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Location, Habitat and Diet

White-nosed coatis can be found in a broad range of habitats, ranging from the desert areas of southwestern North America extending south through Central America and Panama, to the Amazon rainforest. They are omnivorous and enjoy a diverse diet of fruits, insects, and occasionally small vertebrates such as lizards, snakes or mice.


Size and Description

The body of the coati is approximately two feet long, not including their tail, which can also grow to about another two feet in length. They are easily identified by their long pointy noses, with a white patch of fur around the muzzle that splits to form a V that extends above their eyes. Their long tails are black striped and their coats are generally vary from light brown to a dark brown-black.


Social Life and Reproduction

Female coatis and their young live in noisy, playful groups of up to approximately 20 or 30. At about age 2, the males will leave their family group to live alone. A single adult male will be allowed to rejoin a group for a short time to mate with the females. The gestation or pregnancy period of a coati is approximately 77 days. When the time comes to deliver the babies, the female will leave the band and build a nest in a tree, where they give birth to approximately 2 to 7 young. Once the babies are approximately 5 weeks old, they return to the group with their mother.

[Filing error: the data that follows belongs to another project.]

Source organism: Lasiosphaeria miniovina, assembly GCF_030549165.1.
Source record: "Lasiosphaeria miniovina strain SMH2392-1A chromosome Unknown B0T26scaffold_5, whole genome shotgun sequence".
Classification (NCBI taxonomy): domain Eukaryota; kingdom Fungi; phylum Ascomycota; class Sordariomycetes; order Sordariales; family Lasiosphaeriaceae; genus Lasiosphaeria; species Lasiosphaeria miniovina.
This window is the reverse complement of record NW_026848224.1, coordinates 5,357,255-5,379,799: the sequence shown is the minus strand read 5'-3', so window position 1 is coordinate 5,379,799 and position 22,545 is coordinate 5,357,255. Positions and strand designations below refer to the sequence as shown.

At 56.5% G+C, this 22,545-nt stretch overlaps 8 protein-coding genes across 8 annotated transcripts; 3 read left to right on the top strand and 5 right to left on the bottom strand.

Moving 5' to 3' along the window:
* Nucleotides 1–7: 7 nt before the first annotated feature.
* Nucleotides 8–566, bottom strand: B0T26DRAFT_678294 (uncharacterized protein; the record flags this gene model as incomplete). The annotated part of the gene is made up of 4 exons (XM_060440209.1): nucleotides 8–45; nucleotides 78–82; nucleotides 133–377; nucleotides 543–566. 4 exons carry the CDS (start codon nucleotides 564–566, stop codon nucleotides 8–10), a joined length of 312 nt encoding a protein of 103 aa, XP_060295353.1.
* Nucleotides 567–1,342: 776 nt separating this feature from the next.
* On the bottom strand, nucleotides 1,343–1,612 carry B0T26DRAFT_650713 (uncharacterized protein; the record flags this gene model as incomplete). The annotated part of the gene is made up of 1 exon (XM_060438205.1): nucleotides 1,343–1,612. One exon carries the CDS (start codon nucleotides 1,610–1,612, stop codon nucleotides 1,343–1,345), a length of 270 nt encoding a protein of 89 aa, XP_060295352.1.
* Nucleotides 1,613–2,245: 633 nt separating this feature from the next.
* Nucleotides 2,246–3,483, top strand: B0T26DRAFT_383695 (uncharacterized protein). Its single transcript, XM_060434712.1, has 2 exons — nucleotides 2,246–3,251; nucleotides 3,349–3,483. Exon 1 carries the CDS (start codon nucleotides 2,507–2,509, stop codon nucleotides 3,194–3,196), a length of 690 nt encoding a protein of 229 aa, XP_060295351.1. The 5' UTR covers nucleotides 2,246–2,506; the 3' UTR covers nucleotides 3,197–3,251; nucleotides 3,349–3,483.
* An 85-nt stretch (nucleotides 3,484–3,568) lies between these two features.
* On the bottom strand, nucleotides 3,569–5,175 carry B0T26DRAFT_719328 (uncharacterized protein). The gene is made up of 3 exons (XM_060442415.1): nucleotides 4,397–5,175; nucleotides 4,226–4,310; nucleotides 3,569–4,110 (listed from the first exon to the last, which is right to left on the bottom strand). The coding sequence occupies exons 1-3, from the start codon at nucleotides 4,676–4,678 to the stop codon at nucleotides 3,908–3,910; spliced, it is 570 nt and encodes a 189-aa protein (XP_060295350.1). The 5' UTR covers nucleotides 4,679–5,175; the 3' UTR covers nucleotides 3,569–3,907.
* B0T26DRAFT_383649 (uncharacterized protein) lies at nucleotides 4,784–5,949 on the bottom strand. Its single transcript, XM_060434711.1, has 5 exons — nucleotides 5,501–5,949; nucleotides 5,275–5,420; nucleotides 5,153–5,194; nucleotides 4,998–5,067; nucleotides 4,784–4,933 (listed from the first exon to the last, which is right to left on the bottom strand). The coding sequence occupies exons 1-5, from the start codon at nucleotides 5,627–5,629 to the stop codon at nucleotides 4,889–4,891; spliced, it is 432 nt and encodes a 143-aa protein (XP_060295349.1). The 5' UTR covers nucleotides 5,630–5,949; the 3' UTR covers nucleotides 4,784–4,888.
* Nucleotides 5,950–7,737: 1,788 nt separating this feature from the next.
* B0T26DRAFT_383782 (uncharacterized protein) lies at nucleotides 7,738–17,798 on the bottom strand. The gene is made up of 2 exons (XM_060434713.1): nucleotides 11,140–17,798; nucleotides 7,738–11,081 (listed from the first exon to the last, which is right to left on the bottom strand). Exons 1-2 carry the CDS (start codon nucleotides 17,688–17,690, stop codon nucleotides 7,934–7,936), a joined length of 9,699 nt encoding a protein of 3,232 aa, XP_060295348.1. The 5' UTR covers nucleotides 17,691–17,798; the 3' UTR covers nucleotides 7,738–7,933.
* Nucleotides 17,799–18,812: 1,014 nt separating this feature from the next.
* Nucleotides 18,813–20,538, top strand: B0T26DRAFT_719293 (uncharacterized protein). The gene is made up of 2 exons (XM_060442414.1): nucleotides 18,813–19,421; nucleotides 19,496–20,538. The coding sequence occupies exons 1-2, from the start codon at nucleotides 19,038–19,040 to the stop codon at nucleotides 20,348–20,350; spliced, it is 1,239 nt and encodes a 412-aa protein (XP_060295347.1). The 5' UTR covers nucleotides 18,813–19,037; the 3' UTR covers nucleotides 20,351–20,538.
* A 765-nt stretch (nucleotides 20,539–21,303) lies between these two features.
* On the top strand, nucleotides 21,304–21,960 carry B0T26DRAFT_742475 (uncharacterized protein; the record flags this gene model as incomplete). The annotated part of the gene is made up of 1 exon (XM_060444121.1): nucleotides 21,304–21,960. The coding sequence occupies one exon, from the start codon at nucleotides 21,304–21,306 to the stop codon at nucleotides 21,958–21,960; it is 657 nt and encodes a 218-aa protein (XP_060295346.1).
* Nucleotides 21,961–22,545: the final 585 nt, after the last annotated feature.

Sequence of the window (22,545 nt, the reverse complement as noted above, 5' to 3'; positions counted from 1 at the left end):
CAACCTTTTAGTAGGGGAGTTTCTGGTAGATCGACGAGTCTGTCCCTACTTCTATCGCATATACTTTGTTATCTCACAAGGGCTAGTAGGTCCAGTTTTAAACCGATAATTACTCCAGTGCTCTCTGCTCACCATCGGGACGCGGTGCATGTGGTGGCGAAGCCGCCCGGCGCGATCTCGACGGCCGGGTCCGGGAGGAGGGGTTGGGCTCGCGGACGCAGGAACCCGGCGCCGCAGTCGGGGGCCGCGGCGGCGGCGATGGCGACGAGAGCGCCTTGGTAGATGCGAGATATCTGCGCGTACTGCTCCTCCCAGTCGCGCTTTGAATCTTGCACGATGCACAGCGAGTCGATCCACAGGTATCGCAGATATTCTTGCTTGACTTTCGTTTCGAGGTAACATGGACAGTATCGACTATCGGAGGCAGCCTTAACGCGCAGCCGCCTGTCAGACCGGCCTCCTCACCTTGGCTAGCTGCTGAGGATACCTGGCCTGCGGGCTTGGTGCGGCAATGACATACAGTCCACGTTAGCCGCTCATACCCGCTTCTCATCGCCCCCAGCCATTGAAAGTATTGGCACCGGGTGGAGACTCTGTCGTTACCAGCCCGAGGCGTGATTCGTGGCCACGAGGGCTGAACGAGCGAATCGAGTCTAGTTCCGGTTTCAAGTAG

Adaptations

The coati's long, sensitive nose helps it root through leaves and dirt to sniff out all types of food. Their long, strong claws can then dig out their meals. The coati's diverse diet makes it easily adaptable to a wide range of habitats. Those powerful claws combined with long tails for balance also make them excellent climbers. They spend their time both on land and in trees, and can be active in the daytime or at night.


Special Facts

The term "coatimundi" originated around the turn of the century and was used at that time to describe the males, who live alone- "mundi" means "solitary". Over time this term has come to be used interchangeably with "coati" to describe both sexes.

 
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    Classification
    Kingdom: Phylum: Order: Class: Family: Genus: Species: Animalia Chordata Mammalia Carnivora Procyonidae Nasua narica
           
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